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The military's highest court Tuesday hammered attorneys on both sides of a controversial case involving vexing questions about whether commanders should have authority to court-martial troops who try to commit suicide.
"If suicide is indeed the worst enemy the Armed Forces has in 2012 — in terms of killing soldiers, sailors, airman and Marines — then why should we criminalize it when a guy fails? Seems to me like you're trying to fit a square peg in a round hole," said Judge Walter T. Cox III during oral arguments at the Court of Appeals for the Armed Forces.
The court was hearing the appeal of Marine Pvt. Lazzaric Caldwell, who was convicted of "self-injury" after he slit his wrist in a barracks in Okinawa in 2010.
He was convicted under the Uniform Code of Military Justice's Article 134, known as the General Article, because the judge found his self-injury was prejudicial to good order and discipline and brought discredit upon the service.
At least one judge on the military's high court agreed with that argument. "You don't think that the public will think less of the military if people are killing themselves? …There's literature out there that these things come in waves," said Judge Margaret Ryan.
Underpinning the case is the question of why the military criminalizes attempted suicide when it does not treat successful suicide as a crime.
"If [Caldwell] had succeeded, like 3,000 service members have in the past decade, he would have been treated like his service was honorable, his family would have received a letter of condolence from the president and his death would have been considered in the line of duty. Because he failed, he was prosecuted," noted Navy Lt. Michael Hanzel, the military lawyer representing Caldwell.
Suicides among active-duty troops have soared in recent years, from less than 200 in 2005 to 309 in 2009, and a spike this year has put 2012 on track to set a new record high.
Many mental health experts say criminalizing attempted suicide will undermine the Pentagon's efforts to prevent troops from taking their own lives. Those laws might make troops reluctant to come forward, seek help and be candid with mental health counselors if they fear potential prosecution.
Caldwell, who never deployed to a combat zone, had been diagnosed with post-traumatic stress disorder not directly related to his military service. He was sentenced in June 2010 to 180 days' confinement and a bad-conduct discharge. The sentence was for the self-injury and two other convictions, specifically participation in a theft and possessing synthetic marijuana, records show.
Marine Maj. David Roberts, representing the Defense Department against Caldwell's appeal, focused on the specific facts surrounding Caldwell's suicide attempt.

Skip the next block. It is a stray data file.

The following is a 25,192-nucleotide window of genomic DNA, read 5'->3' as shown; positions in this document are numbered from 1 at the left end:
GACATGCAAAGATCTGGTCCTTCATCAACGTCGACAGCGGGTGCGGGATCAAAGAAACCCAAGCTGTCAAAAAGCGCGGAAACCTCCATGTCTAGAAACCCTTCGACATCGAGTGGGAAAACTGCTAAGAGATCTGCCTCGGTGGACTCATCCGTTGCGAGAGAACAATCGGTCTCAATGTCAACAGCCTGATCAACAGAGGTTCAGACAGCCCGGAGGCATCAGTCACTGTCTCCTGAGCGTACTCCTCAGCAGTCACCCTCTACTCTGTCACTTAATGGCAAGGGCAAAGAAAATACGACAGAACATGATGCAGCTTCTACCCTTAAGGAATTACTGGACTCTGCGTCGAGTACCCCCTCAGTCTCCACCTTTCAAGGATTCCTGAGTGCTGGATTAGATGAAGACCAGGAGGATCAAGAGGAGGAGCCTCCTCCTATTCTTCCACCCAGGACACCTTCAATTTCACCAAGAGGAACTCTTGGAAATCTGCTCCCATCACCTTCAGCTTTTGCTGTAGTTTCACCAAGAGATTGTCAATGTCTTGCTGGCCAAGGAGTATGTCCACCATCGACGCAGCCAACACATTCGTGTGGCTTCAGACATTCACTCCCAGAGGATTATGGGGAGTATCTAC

Roberts noted that the young Marine slit his wrists after his commander ordered him to go to a military detention facility for attempting to steal a leather belt from an off-base store in Japan.
"He did this immediately after being told he was being sent to the brig. He did it to thwart the commander's intent," Roberts said.
Roberts also argued that attempted suicides in general should be treated as a crime under the UCMJ and commanders should have the discretion to handle each situation as they see fit.
That elicited skepticism from several judges. One raised the hypothetical example of a soldier who deployed to Iraq five times and suffers from severe PTSD. "That's the extension of your argument. Why isn't that the same thing?" Chief Judge James E. Baker said.
But in a reflection of the thorny nature of the issue, Baker also countered his own point by raising another hypothetical case of "a suicide attempt at formation for the purpose of protesting the war."
The judges also briefly raised the question of how military law would view an attempted suicide bomber.
"How do you draw a distinction between a gesture and a suicide attempt?" Judge Scott W. Stucky asked.
Hanzell, Caldwell's lawyer, said the distinction "is whether there was serious intent to end one's life."
The judges also wondered whether these questions are better addressed outside the courtroom by a new law or a change of military policy. "You don't disagree that the president could easily change that, right? DoD could change it," Ryan said.
Indeed, the Pentagon is currently reviewing the laws related to prosecuting attempted suicide. The Defense Department's top lawyer earlier this year ordered the military's legal experts to consider whether the Manual for Courts-Martial needs to be changed.
The judges suggested they were uncomfortable with the issues raised by Caldwell's case.
"We are not mental health professionals. How do we craft rule that determines whether someone … really wanted to die?" Ryan asked.